The shortcomings of the prior art are overcome and additional advantages are provided through the provision of a system for transitioning a database service from a failing server to another server of a computing environment is provided. The computing environment includes a plurality of database servers. The system includes a processor, a memory, and: means for selecting another server of the computing environment to function as database service backup for a primary server upon detecting a failure at the primary server of the computing environment; means for updating at least one configuration file of the computing environment to indicate that the another server is to function as database service backup for the primary server; and means for dynamically creating, subsequent to the selecting of the another server, at least one database structure at the another server to function as database service backup. The dynamically created at least one database structure supports the database service backup function at the another server, and corresponds to at least one database structure of a database supporting the database service function at the primary server.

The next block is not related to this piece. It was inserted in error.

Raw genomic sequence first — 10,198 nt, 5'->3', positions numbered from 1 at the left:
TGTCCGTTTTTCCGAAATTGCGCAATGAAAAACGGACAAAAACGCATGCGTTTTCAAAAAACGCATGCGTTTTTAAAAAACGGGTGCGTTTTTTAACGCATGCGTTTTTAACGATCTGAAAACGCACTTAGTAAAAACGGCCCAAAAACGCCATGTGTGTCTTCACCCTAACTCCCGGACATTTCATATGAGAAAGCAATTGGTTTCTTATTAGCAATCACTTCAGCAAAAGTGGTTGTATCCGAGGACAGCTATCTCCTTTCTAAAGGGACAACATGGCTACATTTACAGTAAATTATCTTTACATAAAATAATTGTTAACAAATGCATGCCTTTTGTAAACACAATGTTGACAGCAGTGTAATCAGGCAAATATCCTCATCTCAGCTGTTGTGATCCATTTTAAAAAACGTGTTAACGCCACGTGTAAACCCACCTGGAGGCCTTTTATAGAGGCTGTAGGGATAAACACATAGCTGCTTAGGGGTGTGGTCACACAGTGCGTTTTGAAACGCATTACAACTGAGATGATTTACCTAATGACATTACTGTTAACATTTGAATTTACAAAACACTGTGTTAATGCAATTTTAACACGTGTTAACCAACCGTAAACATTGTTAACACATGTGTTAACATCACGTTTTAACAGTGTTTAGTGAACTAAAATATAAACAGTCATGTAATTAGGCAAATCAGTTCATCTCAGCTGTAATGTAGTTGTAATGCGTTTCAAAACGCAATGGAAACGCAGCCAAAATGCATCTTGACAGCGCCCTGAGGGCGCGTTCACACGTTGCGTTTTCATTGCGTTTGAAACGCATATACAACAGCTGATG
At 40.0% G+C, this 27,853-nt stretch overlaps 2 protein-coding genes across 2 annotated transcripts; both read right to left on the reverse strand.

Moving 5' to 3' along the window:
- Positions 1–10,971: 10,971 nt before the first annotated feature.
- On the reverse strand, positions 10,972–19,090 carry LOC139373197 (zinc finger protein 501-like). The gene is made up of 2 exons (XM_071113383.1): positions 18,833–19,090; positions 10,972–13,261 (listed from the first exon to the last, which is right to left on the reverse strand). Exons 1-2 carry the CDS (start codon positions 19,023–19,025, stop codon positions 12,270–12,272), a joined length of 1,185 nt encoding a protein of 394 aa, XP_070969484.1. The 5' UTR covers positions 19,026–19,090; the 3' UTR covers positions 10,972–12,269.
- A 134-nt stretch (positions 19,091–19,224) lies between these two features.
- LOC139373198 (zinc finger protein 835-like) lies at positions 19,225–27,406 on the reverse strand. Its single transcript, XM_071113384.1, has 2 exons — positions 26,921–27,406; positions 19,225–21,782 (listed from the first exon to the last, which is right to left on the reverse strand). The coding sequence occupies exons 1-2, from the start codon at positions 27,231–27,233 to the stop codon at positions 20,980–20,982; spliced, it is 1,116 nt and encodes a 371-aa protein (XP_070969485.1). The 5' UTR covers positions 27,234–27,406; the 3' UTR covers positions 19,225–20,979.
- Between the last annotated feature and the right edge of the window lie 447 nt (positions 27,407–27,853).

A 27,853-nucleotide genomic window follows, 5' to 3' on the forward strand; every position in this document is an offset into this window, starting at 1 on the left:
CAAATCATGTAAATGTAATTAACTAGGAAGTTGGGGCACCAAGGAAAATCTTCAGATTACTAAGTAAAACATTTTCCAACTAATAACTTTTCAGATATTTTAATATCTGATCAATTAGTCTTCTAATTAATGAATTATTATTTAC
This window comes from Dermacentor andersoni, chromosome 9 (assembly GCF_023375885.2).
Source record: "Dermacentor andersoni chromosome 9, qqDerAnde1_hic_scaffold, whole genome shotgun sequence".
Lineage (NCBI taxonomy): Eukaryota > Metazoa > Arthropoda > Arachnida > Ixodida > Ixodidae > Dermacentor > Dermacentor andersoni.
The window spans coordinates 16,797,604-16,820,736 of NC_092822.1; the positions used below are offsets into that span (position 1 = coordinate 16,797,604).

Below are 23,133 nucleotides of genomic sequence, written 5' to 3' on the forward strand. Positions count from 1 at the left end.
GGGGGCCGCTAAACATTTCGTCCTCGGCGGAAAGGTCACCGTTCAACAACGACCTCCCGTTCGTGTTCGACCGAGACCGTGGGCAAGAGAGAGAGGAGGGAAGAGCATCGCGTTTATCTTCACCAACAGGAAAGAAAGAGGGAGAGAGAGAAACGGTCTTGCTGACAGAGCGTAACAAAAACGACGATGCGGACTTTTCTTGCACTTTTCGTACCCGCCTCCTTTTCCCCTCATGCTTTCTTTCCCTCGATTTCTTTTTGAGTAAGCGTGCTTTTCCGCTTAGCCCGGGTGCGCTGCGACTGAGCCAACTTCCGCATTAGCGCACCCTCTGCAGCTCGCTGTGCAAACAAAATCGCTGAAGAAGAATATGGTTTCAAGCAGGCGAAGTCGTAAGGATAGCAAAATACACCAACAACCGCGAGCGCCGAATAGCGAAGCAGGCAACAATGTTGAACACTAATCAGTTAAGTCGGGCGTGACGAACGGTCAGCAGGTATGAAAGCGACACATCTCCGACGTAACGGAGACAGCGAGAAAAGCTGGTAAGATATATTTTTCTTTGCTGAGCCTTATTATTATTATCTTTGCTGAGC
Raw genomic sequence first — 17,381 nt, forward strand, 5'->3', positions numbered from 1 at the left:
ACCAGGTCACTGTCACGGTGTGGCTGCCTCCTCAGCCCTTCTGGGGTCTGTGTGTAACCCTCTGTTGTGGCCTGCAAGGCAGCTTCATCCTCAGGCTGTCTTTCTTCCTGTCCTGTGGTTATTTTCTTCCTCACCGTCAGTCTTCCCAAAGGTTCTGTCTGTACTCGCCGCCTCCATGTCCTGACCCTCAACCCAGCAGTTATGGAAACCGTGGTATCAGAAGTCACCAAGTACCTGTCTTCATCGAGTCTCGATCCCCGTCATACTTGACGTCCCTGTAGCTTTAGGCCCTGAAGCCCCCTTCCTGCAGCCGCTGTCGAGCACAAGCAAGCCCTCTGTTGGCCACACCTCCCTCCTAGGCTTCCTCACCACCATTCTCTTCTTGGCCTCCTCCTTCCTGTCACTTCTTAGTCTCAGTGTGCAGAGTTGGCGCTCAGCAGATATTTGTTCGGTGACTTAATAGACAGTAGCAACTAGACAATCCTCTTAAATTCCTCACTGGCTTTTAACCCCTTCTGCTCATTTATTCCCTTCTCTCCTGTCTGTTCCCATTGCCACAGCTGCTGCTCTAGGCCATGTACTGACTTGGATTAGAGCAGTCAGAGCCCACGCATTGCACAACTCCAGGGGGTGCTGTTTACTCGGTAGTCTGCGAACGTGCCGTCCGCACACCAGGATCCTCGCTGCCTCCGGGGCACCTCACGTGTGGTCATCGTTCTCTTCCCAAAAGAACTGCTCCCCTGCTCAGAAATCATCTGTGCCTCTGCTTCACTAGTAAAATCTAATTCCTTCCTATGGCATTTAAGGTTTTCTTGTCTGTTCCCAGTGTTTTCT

In a further aspect, at least one program storage device is provided readable by a computer, tangibly embodying at least one program of instructions executable by the computer to perform a method of transitioning a database service from a failing server to another server of a computing environment. The computing environment includes a plurality of database servers. The method performed includes: responsive to detecting failure at a database server of the computing environment, selecting another database server of the computing environment to function as database service backup for the failing server; updating at least one configuration file of the computing environment to indicate that the another server is to function as database service backup for the failing server; and subsequent to selecting of the another server, dynamically creating at least one database structure at the another server to function as database service backup, the dynamically created at least one database structure supporting the database service backup function at the another server and corresponding to at least one database structure of a database supporting the database service function at the primary server.